“It is still mind-blowing,” Hendricks said. “It’s hard to fathom or put into words. I dreamed of being in the big leagues, but to lead the league in ERA and pitch like that, I never would have imagined that.”

He’s in an even better place now, after getting married, settling on a $4 million contract for 2018 and even being invited to an exclusive event: the Shohei Ohtani sales pitch.

“It was eye-opening,” Hendricks recalled. “Seeing how that whole process worked.”

No, it wasn’t veteran Jon Lester or team leader Anthony Rizzo that Cubs brass asked to attend their meeting with the Japanese star last fall -- it was the mild-mannered Hendricks. Theo Epstein wanted someone who could articulate what the Cubs do for their pitchers, including the unique game plans put together by Borzello. There was one problem: Hendricks was on his honeymoon. He and his new wife were enjoying the sun in Bora Bora when they opened their laptop.

“[Epstein’s] email started with ‘My wife is going to kill me for this,’” Hendricks said, laughing at his boss' acknowledgement of the faux pas of asking him a work question during his honeymoon.

Fortunately, the meeting took place on the day Hendricks landed in Los Angeles after their vacation. The Cubs didn’t sign Ohtani, but the whole experience was another signal to Hendricks that he wasn’t just an employee trying to keep his job, he was part of the core of the Chicago Cubs.

Confidence is a big part of baseball, and Hendricks has never had it more than over these past couple of years -- both on and off the field.

“Confidence can help a lot,” Hendricks explained. “It does depend on the personality you have. I do like to be settled. Getting married is very settling, and obviously the contract gives you a little bit of security. ... All of it solidified what these guys have been telling me, just to be me and it can be successful.”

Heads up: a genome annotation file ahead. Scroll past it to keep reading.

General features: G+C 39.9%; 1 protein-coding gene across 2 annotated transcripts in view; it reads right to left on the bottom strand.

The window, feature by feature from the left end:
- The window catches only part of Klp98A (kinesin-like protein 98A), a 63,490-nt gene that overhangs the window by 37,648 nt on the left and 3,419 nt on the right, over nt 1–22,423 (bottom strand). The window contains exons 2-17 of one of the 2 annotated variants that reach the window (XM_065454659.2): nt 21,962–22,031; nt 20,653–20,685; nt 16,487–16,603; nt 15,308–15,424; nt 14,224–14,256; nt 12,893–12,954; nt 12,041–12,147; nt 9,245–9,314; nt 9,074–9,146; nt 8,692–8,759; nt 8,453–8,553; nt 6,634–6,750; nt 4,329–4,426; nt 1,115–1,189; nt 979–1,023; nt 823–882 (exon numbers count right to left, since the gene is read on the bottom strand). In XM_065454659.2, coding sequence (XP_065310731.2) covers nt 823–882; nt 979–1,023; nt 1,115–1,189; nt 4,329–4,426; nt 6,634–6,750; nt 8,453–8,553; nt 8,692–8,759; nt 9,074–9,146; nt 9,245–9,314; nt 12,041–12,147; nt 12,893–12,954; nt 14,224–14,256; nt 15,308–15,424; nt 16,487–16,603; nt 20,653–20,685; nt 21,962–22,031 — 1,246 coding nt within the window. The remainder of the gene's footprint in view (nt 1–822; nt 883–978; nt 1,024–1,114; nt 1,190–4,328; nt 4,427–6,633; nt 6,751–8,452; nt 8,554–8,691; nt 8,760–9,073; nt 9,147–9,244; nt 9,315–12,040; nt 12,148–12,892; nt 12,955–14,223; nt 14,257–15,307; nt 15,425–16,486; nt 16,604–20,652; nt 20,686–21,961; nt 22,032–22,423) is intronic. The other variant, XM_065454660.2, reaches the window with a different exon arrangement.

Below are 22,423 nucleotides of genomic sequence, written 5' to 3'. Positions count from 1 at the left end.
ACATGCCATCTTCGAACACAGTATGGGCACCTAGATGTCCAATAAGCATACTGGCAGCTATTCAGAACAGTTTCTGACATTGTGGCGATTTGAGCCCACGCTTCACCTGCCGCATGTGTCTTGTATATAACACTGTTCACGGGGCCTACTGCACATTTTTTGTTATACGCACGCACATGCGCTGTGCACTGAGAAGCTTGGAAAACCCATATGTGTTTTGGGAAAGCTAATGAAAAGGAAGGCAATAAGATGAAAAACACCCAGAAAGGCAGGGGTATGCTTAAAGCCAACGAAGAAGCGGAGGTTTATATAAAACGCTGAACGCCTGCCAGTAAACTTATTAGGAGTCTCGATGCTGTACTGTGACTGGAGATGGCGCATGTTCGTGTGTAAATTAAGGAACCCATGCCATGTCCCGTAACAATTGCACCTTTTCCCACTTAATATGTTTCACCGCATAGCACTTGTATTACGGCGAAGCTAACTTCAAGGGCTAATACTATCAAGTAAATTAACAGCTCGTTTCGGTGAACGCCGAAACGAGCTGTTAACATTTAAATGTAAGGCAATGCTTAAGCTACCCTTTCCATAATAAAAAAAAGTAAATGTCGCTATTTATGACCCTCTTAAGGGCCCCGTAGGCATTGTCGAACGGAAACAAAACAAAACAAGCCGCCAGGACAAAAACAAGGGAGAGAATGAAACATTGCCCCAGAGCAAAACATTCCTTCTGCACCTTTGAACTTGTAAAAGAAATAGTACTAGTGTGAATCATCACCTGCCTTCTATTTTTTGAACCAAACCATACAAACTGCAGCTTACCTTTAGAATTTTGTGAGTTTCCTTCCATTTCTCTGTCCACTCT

His manager sees the same thing everyone else does.

“He’s really confident where he is right now,” Joe Maddon said. “He’s overcome some difficult moments and made adjustments.”

Hendricks is leaving no stone unturned. He wants to make all 32 starts this year, and he wants to develop beyond what you see on the mound.

“To reach the top of the game, it is health, being consistent, handling the bat even,” Hendricks said. “If you want to be that top-of-the-rotation guy, you want to be left in there for that third AB. Even fielding my position could be better.”

More than anything, Hendricks will always have his brain to help him out. Lester is amazed at how he goes about a game plan.

“I can literally sit there with the scouting report in front of me and call every pitch he’s going to make,” Lester said. “And then he makes it.”

Armed with a catalog of knowledge on hitters he didn’t possess in previous years, combined with the confidence of knowing he’s been an elite pitcher in the past and now a settled home life and good health, Hendricks is ready for another season among the elite arms in the game.

“He can be that guy,” Lester said. “He already has been.”